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Can the play The Winter's Tale be described as an allegory of seasons?

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subah | Student, Undergraduate | eNotes Newbie

Posted March 7, 2010 at 9:35 PM via web

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Can the play The Winter's Tale be described as an allegory of seasons?

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shaketeach | High School Teacher | (Level 2) Associate Educator

Posted August 31, 2010 at 9:57 PM (Answer #1)

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Although I have never thought of the play in those terms, I can see the validity of the question.

Leontes's unreasonable behavior proves to be the death (winter) of his relationship with his wife.  Death is also literally there with the death of Mamillius as a result of Leontes's actions plus the death of Antigonus is also a result of his madness.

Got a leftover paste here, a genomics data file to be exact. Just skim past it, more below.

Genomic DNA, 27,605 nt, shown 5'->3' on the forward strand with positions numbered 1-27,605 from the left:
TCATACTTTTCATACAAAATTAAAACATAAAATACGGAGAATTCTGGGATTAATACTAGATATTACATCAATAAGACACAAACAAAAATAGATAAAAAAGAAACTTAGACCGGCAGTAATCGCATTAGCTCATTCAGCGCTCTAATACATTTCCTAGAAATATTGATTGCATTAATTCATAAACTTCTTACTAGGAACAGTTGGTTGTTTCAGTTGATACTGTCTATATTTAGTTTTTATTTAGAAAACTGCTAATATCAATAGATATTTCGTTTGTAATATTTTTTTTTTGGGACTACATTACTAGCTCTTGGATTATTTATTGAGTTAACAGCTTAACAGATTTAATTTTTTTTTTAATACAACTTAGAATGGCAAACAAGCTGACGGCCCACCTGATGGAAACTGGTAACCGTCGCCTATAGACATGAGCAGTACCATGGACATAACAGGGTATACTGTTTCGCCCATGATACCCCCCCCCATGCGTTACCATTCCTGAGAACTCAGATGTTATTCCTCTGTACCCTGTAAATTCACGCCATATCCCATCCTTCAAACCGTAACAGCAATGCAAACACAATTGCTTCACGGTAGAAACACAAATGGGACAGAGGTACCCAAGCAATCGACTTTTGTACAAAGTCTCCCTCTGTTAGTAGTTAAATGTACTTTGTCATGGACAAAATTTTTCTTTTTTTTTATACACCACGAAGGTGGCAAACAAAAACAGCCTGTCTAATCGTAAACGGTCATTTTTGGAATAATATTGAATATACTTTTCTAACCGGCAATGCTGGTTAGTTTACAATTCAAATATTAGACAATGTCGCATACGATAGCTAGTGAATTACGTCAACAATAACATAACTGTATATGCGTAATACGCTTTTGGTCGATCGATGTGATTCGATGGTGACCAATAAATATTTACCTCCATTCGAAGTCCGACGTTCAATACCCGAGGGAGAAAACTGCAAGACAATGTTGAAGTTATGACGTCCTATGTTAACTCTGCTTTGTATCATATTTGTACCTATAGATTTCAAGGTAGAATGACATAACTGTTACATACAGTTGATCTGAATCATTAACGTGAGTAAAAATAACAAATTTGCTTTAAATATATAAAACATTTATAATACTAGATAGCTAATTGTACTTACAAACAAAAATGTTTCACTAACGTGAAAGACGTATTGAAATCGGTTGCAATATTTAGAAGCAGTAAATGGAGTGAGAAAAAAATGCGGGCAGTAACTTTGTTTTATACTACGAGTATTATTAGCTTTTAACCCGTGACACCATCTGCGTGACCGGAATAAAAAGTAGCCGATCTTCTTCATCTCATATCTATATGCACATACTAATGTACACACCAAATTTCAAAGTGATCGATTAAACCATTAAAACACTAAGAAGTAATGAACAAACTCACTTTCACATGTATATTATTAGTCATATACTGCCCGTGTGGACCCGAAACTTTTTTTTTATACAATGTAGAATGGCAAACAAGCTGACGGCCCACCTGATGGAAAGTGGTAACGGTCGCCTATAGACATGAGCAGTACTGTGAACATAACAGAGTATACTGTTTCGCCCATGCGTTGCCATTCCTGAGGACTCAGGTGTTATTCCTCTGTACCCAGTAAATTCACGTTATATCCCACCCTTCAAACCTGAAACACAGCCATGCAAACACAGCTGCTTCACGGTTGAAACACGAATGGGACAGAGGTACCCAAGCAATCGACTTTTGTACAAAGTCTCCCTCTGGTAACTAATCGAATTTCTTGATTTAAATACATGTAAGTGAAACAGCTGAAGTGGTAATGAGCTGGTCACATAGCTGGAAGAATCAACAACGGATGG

When we jump ahead in time to Bohemia, it is also spring, a time for new life, awakenings, and new beginnings.  It is springtime both literally and figuratively.  We see Perdita now sixteen, a youth, in the springtime of her life.  We see the beginnings of young love between Perdita and Florizel.

The spring of Bohemia breathes new life into Sicily and when what has been lost (Perdita) has been found, Leontes is in a sense reborn.  This new life brings him to a new found reality and the love that was destroyed has been restored through the magic of Paulina, the awakening of Hermione.

Summer and fall do not come into play but Shakespeare has pitted the ideas of winter (death) against spring (life) successfully.

Shakespeare might also have been influenced by Celtic folklore.  Part of the celebration of Samhain is the battle between the summer king and the winter king with the winter king winning.

The beauty of Shakespeare is that he gives us so much to think about and he can be interpreted in many ways.

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